Background Systemic lupus erythematosus (SLE) is heterogeneous in its clinical presentation, course, and prognosis and lupus nephritis (LN) continues to be a major cause of morbidity and mortality among children and adults with SLE. Up to 60% of adult and 80% of pediatric SLE patients (pts) will eventually develop overt renal disease . To date the excess burden of comorbidities, risk of inpatient hospitalization, and in-hospital death associated with SLE and LN remains incompletely understood.
Objectives To identify differences in comorbidities, hospitalizations, and in-hospital mortality of SLE and LN cohorts compared to: 1) each other; 2) reference populations of pts without an autoimmune condition (non-AI) matched on gender and age. Reference populations were allowed to have claims for non-autoimmune conditions.
Methods We conducted a retrospective cohort study using the Truven Healthcare MarketScan® Commercial Claims and Encounters and Medicare Supplemental and Coordination of Benefits database, which together comprise 65 million insured US lives between 1999 and 2014. Cohort identification is based on validated algorithms [2, 3] for identification of pts with either LN or SLE without renal involvement using claims data. Pts were matched on age and gender at index date. All eligible participants had 365 days of enrollment prior to and after the index date. End of study for post-index follow-up was captured as whichever of the following occurred first: 1) end of enrollment; 2) end of database; 3) date of death. Results are presented separately for pediatric and adult pts.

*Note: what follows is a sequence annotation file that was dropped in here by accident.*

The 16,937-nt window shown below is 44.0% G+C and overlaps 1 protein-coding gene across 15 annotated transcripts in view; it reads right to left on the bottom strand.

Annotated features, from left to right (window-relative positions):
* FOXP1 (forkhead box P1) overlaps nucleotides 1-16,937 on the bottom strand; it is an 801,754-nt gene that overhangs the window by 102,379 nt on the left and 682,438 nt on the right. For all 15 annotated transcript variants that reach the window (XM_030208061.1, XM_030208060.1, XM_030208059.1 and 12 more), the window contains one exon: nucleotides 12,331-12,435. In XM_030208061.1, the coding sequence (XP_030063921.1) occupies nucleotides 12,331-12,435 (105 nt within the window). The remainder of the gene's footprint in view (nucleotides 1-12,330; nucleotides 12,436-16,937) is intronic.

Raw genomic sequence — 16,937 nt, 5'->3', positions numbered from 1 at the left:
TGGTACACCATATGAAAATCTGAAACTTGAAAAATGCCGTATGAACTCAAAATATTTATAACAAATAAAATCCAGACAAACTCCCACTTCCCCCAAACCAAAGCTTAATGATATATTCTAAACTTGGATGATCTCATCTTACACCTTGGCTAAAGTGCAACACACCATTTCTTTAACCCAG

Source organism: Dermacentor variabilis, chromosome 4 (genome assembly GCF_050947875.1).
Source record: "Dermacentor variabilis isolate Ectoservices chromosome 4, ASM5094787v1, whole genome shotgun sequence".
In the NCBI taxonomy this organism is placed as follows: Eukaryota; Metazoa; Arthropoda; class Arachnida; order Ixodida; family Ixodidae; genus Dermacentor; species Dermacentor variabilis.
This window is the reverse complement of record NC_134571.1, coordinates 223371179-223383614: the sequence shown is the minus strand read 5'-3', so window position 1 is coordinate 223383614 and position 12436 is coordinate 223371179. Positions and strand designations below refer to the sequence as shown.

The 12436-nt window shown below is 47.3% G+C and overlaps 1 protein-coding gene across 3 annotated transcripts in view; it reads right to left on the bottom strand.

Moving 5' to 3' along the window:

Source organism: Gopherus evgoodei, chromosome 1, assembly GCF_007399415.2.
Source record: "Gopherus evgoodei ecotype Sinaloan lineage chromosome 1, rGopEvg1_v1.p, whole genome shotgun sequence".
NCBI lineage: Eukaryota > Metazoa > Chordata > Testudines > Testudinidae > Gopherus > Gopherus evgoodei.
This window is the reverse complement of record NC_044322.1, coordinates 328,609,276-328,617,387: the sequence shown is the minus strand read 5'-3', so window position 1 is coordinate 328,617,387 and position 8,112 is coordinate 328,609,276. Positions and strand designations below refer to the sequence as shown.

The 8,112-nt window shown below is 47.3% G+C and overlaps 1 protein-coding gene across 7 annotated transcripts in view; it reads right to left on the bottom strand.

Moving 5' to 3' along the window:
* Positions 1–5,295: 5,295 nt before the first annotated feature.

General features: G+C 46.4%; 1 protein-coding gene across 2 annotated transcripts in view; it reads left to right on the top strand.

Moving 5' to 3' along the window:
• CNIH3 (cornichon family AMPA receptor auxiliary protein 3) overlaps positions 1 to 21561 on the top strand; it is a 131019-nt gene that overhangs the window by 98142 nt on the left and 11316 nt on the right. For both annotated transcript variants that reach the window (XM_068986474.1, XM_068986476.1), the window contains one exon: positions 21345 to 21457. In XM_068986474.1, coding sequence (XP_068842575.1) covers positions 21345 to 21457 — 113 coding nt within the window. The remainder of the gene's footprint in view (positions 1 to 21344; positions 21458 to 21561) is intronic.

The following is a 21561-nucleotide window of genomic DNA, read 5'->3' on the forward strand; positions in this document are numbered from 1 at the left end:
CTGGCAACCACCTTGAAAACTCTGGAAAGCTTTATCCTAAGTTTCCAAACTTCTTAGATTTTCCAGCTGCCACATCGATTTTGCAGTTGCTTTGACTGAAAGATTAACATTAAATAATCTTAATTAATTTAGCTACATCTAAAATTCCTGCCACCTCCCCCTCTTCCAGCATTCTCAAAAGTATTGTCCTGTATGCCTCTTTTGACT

Results 54,813 SLE pts without renal involvement and 8,839 LN pts were identified and matched to reference non AI populations. Compared to the non-renal SLE cohort, pts in the LN cohort were older (49.9±16.6 vs. 48.6±14.3 years) with a higher proportion of males (15.4% vs. 11.2%). Pts with LN had the highest scores on the Charlson Comorbidity Index modified to exclude renal involvement (Table 1). Additionally, adults with LN had higher rates of hospitalizations and longer hospitalizations compared with adults with non-renal SLE, who already had higher rates of hospitalizations and longer hospitalizations than matched controls (Table 2). This pattern of findings was consistent for children. Rates of in-hospital mortality were highest among those with LN but also increased among those with SLE compared with matched controls (Figure 1).
Conclusions An SLE diagnosis was associated with a higher burden of comorbidities and higher rates of hospitalizations and in-hospital mortality than non-AI matched controls. Pts with LN had the highest burden of comorbidities and rates of hospitalizations and in-hospital mortality. SLE and LN impose a high burden of morbidity and mortality and the medical need for safe and effective treatments of LN and SLE remains unmet. Clinicians should consider these factors in their assessment and treatment of pts with SLE and LN. The retrospective, claims-based results do not permit pt-level assessment of the relative contributions of disease, treatment, and potential confounders to these findings.
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Disclosure of Interest K. Belendiuk Employee of: Genentech, Inc., H. Trinh Employee of: Genentech, Inc., M. Cascino Employee of: Genentech, Inc., L. Dragone Employee of: Genentech, Inc., D. Keebler Employee of: Genentech, Inc., J. Garg Employee of: Genentech, Inc.
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